The Michelle Zimbalist Rosaldo Prize honors the memory of Professor Michelle Zimbalist Rosaldo (1944, New York – 1981, Philippines), known to her friends and colleagues as Shelly, was a social, linguistic, and psychological anthropologist famous for her studies of the Ilongot tribe in the Philippines and for her pioneering role in women’s studies and the anthropology of gender. Michelle Rosaldo wrote or edited several important works in the anthropology of women and gender relations and co-founded the Program in Feminist Studies here at Stanford University. In 1979 she received Stanford’s Dinkelspiel Award for outstanding service to undergraduate education. Michelle Rosaldo died from an accidental fall while conducting fieldwork in the Philippines in 1981, cutting short one of the brightest anthropology careers of her generation. She was survived by her husband Renato Rosaldo and their two sons. The Michelle Z. Rosaldo Summer Field Research Grant was also established in her memory at the Department of Anthropology at Stanford University to provide funding for undergraduate students to conduct fieldwork.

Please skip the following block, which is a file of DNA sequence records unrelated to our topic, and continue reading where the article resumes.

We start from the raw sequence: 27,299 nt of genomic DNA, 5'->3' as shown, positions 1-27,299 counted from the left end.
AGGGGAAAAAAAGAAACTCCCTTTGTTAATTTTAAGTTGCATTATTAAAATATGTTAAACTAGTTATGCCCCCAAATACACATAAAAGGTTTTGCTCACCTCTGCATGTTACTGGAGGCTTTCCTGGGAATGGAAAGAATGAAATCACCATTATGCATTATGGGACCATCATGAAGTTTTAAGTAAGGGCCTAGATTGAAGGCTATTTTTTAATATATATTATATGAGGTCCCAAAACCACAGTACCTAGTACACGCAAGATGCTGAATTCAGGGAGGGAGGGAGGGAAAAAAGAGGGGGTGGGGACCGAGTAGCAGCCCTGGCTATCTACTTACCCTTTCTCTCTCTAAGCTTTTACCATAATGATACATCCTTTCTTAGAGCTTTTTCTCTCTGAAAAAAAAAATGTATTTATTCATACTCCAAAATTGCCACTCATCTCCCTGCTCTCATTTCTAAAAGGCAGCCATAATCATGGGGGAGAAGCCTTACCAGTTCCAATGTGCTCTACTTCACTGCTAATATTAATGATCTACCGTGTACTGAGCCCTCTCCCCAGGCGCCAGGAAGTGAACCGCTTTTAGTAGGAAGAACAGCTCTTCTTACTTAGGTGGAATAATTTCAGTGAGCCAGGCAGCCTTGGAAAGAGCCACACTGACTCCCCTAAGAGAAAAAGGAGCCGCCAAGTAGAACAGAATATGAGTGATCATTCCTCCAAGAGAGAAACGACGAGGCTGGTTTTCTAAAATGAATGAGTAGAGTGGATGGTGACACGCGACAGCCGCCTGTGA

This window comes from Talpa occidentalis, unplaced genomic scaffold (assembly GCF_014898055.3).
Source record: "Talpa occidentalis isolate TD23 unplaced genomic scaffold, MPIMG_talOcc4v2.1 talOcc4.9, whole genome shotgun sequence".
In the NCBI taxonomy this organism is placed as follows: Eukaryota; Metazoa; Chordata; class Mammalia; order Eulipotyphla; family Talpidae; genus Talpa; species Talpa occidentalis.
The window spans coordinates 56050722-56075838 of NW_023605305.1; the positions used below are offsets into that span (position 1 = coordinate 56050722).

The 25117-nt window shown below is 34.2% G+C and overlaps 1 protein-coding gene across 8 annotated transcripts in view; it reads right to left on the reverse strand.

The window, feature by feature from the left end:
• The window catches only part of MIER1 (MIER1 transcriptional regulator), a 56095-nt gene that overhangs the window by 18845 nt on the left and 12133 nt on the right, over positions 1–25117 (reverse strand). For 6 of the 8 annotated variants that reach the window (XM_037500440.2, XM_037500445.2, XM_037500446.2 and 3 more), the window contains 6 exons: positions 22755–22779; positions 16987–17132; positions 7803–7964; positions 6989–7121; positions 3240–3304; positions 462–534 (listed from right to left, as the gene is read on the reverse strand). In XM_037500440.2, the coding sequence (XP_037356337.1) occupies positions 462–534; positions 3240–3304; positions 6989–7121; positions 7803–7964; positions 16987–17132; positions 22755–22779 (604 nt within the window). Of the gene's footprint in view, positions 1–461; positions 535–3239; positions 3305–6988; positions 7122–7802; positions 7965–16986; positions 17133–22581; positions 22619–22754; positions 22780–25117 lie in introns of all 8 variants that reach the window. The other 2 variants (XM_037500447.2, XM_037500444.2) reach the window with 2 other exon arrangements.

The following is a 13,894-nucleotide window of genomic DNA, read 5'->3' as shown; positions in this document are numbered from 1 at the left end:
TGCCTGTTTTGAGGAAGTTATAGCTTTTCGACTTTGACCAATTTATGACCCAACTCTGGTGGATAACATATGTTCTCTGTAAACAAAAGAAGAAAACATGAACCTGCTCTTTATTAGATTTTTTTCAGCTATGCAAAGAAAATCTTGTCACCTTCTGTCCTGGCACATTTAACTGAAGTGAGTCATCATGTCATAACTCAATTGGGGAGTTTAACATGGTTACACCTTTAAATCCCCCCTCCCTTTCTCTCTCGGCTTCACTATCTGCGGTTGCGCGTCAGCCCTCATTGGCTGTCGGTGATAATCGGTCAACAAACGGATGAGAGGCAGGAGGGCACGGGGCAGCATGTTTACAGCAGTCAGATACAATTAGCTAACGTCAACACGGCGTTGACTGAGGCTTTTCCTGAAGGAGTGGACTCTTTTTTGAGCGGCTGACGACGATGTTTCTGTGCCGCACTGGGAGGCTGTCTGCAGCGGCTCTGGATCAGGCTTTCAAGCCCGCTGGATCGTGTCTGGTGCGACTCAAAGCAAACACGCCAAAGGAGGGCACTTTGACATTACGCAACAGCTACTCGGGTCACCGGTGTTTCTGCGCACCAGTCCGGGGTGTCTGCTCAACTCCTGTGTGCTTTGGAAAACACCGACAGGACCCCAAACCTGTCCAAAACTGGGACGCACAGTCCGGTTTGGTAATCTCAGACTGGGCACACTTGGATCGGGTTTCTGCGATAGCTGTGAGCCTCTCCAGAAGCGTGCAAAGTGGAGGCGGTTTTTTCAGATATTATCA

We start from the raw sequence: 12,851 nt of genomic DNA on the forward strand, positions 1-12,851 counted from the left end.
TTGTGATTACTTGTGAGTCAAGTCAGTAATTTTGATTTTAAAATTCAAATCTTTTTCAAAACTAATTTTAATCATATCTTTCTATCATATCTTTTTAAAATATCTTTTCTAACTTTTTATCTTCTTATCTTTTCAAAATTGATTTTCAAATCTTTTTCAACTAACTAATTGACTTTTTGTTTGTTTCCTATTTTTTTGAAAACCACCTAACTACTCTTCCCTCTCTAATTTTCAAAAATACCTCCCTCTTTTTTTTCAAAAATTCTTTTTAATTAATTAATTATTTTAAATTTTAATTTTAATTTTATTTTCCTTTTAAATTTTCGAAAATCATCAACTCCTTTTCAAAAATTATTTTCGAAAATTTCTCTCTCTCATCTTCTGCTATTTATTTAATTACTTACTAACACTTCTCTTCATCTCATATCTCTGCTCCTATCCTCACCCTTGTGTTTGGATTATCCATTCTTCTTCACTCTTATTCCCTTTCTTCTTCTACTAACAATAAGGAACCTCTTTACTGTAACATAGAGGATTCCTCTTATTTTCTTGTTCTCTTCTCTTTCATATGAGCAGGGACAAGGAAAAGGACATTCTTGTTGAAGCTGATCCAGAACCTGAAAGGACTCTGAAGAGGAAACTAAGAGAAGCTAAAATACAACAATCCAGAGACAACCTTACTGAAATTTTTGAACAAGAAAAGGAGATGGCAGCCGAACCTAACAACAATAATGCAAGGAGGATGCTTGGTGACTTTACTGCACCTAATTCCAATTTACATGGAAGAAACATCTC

The Michelle Zimbalist Rosaldo Prize
Loralee Sepsey for her paper, “Intergenerational Community Attitudes and Perceptions of Gender-Based Violence on the Big Pine Paiute Reservation," which she wrote for EDU 197/FEMGEN 297/SOC 134: Gender and Education in Global and Comparative Perspectives" under the guidance of Christine Min Wotipka
Xavier Fields, for the thesis, “The Influence of Anti-LGBT Discrimination Laws on School Climate and Outcomes for LGBT Youth,” which was written for the Public Policy Program under the direction of Christine Min Wotipka
Jennifer Forro for her paper, “Heroic Rapists? Prosecuting Rape Trials in the International Criminal Tribunal of the Former Yugoslavia,” which she wrote for her PWR course under the guidance of Professor Clara Lewis
Oscar Lee for his thesis, “Consuming Feeling, Desiring Work: On the Politics of Imagination in Dallas,” which he wrote for the Department of Anthropology under the guidance of Professors Paula Ebron and Sylvia Yaganisako
Amanda Edelman for her paper, “The Global Gag Rule: A Historical, Legal, and Evaluative Perspective”